Making Change for a $5 Bill: Test Coverage

How many ways are there to “break” a five dollar bill?  Well, you can give the customer five $1 bills.  Or you can give her twenty quarters, or fifty dimes, or a hundred nickels, or five hundred pennies.  Or if you have them, two $2 bills and a dollar coin.  Or various combinations.  Probably lots of combinations; I’ll leave enumerating the various permutations to the reader, as an exercise.  So, if you are testing software that will have to break a five, do you have to test for every possible outcome, meaning every possible combination of bills and coins?  Or do you just have to test the process by which the outcome is produced?

Back in the old days, when we used third generation compiled procedural programming languages, like COBOL and FORTRAN, we tried to structure programs, so the paths through the code were obvious (or at least visible).  In those days, when we talked about testing coverage, we wanted to exercise every likely path through the code.  The theory was that the logic was being tested, so as long as we used valid test data, we should be able to find any problems in the logic.  So we created meticulous scripts, calling for testers to take specific actions in a specific sequence, looking for specific positive results; any deviation was reported as a possible defect.  This focus on positive testing gave rise to the phrase, “The happy path.”  And we’d incorporate bad data to ensure errors would be noted and properly handled; negative testing was more about crap data, or doing things out of sequence.  But things have changed.

Nowadays, most software applications are interpreted, meaning they are “formed” at run time, using the appropriate components and run time libraries.  Differences in versions of the underlying components, such as DLL’s and Java virtual machine and related class libraries, make it nearly impossible to definitively test all possible versions of the runtime, let alone all paths through the software.  In addition, the use of object oriented designs and technologies makes it extremely difficult to be sure you will know what paths will be taken at run time, even with a stable configuration, since an object inherits all behaviors of its parents.  So we have to take a different approach to planning our tests.  We use scenarios, which are general examples of business use cases.

A scenario for testing our example might be, “Make change so that the customer receives the fewest possible coins.”  Or possibly, “Make change so the customer receives eight quarters.”  Or, “Make change using only the bills and coins present in the system, where there are fewer than five $1 bills.”  Note that each of these scenarios describes the outcome, not the process.  Our testing is focused on the business result, not the logic used to arrive at it.  The software is simply a black box, which can be replaced at any time.  Consequently, determining adequate coverage is less about identifying the number of ways to exercise the logic than it is identifying a proper range of outcomes.  Testing is done to ensure that the business decisions made by the application are correct, and use all business rules correctly.  Thus, scenarios should be selected based on the business rules and how they combine to determine a correct result.  Both positive testing and negative testing scenarios should be developed, to ensure that, where two business rules apply, they are applied in priority order.  And since so much of our application software security is role-based, scenarios should be created for all roles.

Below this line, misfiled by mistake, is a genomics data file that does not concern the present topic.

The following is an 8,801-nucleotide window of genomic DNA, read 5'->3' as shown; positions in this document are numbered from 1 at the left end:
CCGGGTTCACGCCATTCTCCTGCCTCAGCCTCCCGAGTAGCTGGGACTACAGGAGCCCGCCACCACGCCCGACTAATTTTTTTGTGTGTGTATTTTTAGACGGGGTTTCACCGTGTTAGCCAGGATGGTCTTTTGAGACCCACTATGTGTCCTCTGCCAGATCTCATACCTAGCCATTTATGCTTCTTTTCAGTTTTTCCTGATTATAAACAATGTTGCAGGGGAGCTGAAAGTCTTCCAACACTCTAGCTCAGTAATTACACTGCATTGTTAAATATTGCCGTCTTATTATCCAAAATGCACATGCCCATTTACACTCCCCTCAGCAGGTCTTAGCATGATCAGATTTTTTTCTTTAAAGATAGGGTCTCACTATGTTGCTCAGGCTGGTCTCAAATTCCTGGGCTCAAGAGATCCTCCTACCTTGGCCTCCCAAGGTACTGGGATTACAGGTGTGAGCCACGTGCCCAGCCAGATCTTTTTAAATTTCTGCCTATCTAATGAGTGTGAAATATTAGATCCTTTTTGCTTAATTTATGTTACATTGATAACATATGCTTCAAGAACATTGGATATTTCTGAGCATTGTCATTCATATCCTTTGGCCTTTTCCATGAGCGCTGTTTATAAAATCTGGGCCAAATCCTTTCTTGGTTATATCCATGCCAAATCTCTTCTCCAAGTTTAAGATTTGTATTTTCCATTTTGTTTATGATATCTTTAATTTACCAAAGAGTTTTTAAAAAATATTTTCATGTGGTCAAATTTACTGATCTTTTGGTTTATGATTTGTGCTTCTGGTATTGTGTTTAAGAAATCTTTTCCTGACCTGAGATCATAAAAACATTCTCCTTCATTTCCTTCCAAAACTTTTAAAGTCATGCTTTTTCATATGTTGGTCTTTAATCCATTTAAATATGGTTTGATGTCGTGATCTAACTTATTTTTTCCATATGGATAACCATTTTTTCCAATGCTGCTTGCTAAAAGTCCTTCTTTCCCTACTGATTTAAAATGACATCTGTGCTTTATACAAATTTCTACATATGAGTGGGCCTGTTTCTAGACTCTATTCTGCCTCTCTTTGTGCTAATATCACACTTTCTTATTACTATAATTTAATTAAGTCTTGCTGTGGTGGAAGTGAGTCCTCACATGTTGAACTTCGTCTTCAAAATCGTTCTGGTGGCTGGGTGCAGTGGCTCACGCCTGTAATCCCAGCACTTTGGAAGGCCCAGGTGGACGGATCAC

In the end, software application testing is a component of the total cost of development.  It isn’t cost-effective to “test to perfection” for most business applications, unless they involve safety or other high-risk applications.  The project manager must work with the stakeholders, development team, and management to determine a testing strategy that maximizes quality, within cost and schedule constraints.  And while that means tradeoffs, a clear understanding of the software architecture and the application use cases will allow determination of proper test coverage, and a way to achieve it.

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About Dave Gordon

Dave Gordon is a project manager with over twenty five years of experience in implementing human capital management and payroll systems, including SaaS solutions like Workday and premises-based ERP solutions like PeopleSoft and ADP Enterprise. He has an MS in IT with a concentration in project management, and a BS in Business. He also holds the project management professional (PMP) designation, as well as professional designations in human resources (GPHR and SPHR) and in benefits administration (CEBS). In addition to his articles and blog posts, he curates a weekly roundup of articles on project management, and he has authored or contributed to several books on project management.